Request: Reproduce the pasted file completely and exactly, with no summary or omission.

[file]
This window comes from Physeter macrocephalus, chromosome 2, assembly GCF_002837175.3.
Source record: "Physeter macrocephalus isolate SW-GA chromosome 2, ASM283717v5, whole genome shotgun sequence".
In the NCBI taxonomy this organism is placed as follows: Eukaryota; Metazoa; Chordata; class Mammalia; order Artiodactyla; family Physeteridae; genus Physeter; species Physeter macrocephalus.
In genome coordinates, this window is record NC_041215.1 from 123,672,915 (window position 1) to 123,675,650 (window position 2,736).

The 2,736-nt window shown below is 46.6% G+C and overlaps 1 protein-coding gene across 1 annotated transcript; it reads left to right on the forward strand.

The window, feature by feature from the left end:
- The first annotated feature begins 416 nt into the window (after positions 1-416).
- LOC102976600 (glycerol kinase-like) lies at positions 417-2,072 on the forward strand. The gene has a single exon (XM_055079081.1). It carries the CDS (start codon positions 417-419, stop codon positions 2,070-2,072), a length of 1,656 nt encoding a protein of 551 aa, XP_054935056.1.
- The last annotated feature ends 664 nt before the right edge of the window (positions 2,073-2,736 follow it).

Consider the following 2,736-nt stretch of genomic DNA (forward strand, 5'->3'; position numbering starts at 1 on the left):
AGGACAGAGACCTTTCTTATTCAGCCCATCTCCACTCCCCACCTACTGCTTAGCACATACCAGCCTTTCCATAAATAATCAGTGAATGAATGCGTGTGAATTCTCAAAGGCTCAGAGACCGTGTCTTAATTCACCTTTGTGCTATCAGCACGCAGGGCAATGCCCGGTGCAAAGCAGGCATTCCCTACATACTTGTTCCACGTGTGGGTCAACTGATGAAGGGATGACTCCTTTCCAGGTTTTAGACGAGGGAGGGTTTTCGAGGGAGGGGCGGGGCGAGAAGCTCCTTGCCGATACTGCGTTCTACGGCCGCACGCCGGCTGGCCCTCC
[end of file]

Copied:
This window comes from Physeter macrocephalus, chromosome 2, assembly GCF_002837175.3.
Source record: "Physeter macrocephalus isolate SW-GA chromosome 2, ASM283717v5, whole genome shotgun sequence".
In the NCBI taxonomy this organism is placed as follows: Eukaryota; Metazoa; Chordata; class Mammalia; order Artiodactyla; family Physeteridae; genus Physeter; species Physeter macrocephalus.
In genome coordinates, this window is record NC_041215.1 from 123,672,915 (window position 1) to 123,675,650 (window position 2,736).

The 2,736-nt window shown below is 46.6% G+C and overlaps 1 protein-coding gene across 1 annotated transcript; it reads left to right on the forward strand.

The window, feature by feature from the left end:
- The first annotated feature begins 416 nt into the window (after positions 1-416).
- LOC102976600 (glycerol kinase-like) lies at positions 417-2,072 on the forward strand. The gene has a single exon (XM_055079081.1). It carries the CDS (start codon positions 417-419, stop codon positions 2,070-2,072), a length of 1,656 nt encoding a protein of 551 aa, XP_054935056.1.
- The last annotated feature ends 664 nt before the right edge of the window (positions 2,073-2,736 follow it).

Consider the following 2,736-nt stretch of genomic DNA (forward strand, 5'->3'; position numbering starts at 1 on the left):
AGGACAGAGACCTTTCTTATTCAGCCCATCTCCACTCCCCACCTACTGCTTAGCACATACCAGCCTTTCCATAAATAATCAGTGAATGAATGCGTGTGAATTCTCAAAGGCTCAGAGACCGTGTCTTAATTCACCTTTGTGCTATCAGCACGCAGGGCAATGCCCGGTGCAAAGCAGGCATTCCCTACATACTTGTTCCACGTGTGGGTCAACTGATGAAGGGATGACTCCTTTCCAGGTTTTAGACGAGGGAGGGTTTTCGAGGGAGGGGCGGGGCGAGAAGCTCCTTGCCGATACTGCGTTCTACGGCCGCACGCCGGCTGGCCCTCC